Tommaso Arrighi • Producer
“We wanted to make an Icelandic co-production with a European feel to it”
by Camillo De Marco
- We spoke to Mood Film producer Tommaso Arrighi about the Italian-Icelandic co-production Two Small Italians by Paolo Sassanelli, which is due to hit Italian cinemas on 14 June
Two Small Italians [+see also:
interview: Tommaso Arrighi
film profile] by Paolo Sassanelli, distributed in Italian cinemas from 14 June by Key Films, is a fairly unusual Italian-Iceland co-production, which came about after a meeting between Tommaso Arrighi's Mood Film and Gudrun Edda Thorhannesdottir's Duo Productions (with the support of Eurimages, MIBACT, and the regions of Puglia and Lazio). Arrighi already has various documentaries and short films to his name (two directed byPaolo Sassanelli) and three feature films. The first being Aquadro [+see also:
film profile] by Stefano Lodovichi (awarded at three festivals) produced by Rai Cinema and IDM Sudtirol South Tyrol, the second being Two Little Italians and the third one, currently in post-production, being L'ospite byDuccio Chiarini, co-producedwith Switzerland (Cinedokke) and France (House on Fire), as well as Rai Cinema and RSI and in association with Relief and Bravado, with the support of the Region of Lazio, MIBACT, Eurimages, UFC and TFL. The film was also developed at Cinéfondation La Résidence and TorinoFilmLab and was presented at the Berlinale Co-Production Market.
Cineuropa: Did Two Little Italians come about following your previous collaboration with the director?
Tommaso Arrighi: As a producer my fixation is to find new talent. I was sceptical about an actor going into directing, but I had seen how good Paul was at directing children on the set of the short film Uerra – I felt his sensitivity. After all, he has always directed theatrical performances, the most recent being Servo per due in 2014 starring Pierfrancesco Favino – a box office hit.
And how did Iceland end up getting involved in the production?
The co-production was a result of the project. I produced two short films by Paolo Sassanelli, after which we decided to start creating a feature film, and right from the start Paolo was clear about wanting to make a film with a European feel to it, in which there was a journey. Iceland was his "little obsession." He suggested several countries in northern Europe, but in the end, Iceland seemed the most suitable, both from a narrative and co-productive point of view.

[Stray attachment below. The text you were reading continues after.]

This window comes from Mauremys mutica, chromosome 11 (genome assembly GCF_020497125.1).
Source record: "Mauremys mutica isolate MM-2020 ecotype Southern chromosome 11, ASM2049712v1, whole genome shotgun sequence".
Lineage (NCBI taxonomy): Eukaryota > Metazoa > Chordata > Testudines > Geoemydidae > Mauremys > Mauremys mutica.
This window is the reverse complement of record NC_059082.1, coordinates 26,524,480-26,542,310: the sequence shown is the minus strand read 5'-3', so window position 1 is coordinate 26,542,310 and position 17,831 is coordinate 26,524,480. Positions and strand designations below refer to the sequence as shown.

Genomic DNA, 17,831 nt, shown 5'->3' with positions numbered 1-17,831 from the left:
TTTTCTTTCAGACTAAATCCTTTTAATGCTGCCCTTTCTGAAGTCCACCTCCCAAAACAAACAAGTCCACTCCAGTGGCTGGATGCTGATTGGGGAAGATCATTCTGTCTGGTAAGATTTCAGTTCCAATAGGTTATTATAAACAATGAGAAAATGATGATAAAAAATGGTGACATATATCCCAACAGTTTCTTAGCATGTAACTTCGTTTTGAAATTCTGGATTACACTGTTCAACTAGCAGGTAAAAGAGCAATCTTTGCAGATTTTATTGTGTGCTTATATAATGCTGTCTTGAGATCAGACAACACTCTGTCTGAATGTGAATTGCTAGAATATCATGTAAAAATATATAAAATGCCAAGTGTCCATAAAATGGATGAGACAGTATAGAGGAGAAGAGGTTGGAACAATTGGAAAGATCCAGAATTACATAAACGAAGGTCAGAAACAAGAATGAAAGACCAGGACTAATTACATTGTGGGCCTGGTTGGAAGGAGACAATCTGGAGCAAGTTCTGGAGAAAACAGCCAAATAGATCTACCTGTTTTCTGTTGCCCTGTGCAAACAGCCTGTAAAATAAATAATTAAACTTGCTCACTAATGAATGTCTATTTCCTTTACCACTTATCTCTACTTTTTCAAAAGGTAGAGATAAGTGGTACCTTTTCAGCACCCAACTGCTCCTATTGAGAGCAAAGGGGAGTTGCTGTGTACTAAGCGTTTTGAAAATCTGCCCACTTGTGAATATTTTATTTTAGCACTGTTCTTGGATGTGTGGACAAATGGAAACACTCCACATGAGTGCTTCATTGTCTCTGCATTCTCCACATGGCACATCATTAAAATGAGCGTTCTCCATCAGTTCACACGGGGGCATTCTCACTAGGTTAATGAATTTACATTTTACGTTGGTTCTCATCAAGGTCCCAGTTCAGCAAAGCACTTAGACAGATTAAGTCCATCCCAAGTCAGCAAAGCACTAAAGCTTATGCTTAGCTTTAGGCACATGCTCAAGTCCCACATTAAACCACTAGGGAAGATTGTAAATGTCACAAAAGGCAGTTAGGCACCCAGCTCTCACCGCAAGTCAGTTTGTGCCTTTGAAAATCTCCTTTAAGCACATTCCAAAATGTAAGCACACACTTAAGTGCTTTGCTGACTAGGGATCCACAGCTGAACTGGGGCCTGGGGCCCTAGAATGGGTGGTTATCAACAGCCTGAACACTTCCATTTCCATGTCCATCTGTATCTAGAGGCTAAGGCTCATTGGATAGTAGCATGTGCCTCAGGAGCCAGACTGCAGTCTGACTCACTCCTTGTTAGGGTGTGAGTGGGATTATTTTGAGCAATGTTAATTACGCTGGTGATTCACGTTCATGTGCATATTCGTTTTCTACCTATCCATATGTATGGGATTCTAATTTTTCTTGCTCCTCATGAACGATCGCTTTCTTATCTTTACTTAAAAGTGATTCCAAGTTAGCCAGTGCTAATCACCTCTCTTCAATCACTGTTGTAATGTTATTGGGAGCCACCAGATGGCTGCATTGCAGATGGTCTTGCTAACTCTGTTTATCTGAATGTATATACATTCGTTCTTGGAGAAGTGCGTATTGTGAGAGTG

Lately Iceland has been attracting co-productions with various incentives.
Yes, they have a cash rebate, which has grown to 25% over time, which was a rather important hook. And then strategically I always thought that given its musical traditions, having a local musician might enhance the project. In the end the soundtrack was created by an Italian composer, Giorgio Giampà, and an Icelandic composer Gyda Valtýsdóttir, a composer and singer who is part of múm. As a cellist, Gyda has collaborated with other international directors, such as the Swedish director Teresa Fabik, the French-Indian director Prashant Nair, the American director Drake Doremus. Those sounds were important for Paul because of the contrast with the south of Italy. Eurimages also got involved in the coproduction, very important for us small producers who are trying to grow. I thought that an Italian-Icelandic co-production might have more potential than one with the Netherlands or Denmark.
However, the Netherlands is also involved with its incentive scheme for international co-productions.
Yes. While following our artistic and financial journey, we had a particular stop-off in mind. The director was initially set on Hamburg, because his wife is from that city and Paul knows it well, but in the end, we weren’t able to finance the project in Germany. We ended up seeking help from a country that could offer us resources. The Netherlands also has a cash rebate system of up to 35%. We made some changes to the script and with good team work we secured the film's production.
What advice would you give to a young producer?
Travel a lot, try to participate in European workshops, go to markets. I've done it for years with Cannes and Berlin. When making Two Little Italians I contacted numerous Icelandic producers, until I met the right person: Gudrun Edda Thorhannesdottir. Icelandic producers’ core business is about offering a service, because many people go to that region due to its unique landscapes. We had a relationship with Gudrun for a few years, because our German partner fell through, and despite the fairly small budget, we decided to make the film anyway.
What role did the local regions and the films commissions have?
They played a vital role for us. Although Paolo is from Puglia, getting support from the region wasn’t a given. We shot three quarters of the film in Bari, and in the Netherlands, in order to take advantage of the Apulia Film Fund and optimise resources. In Puglia there are many valuable professionals, filming there is by no means a compromise to get funding, it’s an opportunity.
(Translated from Italian)
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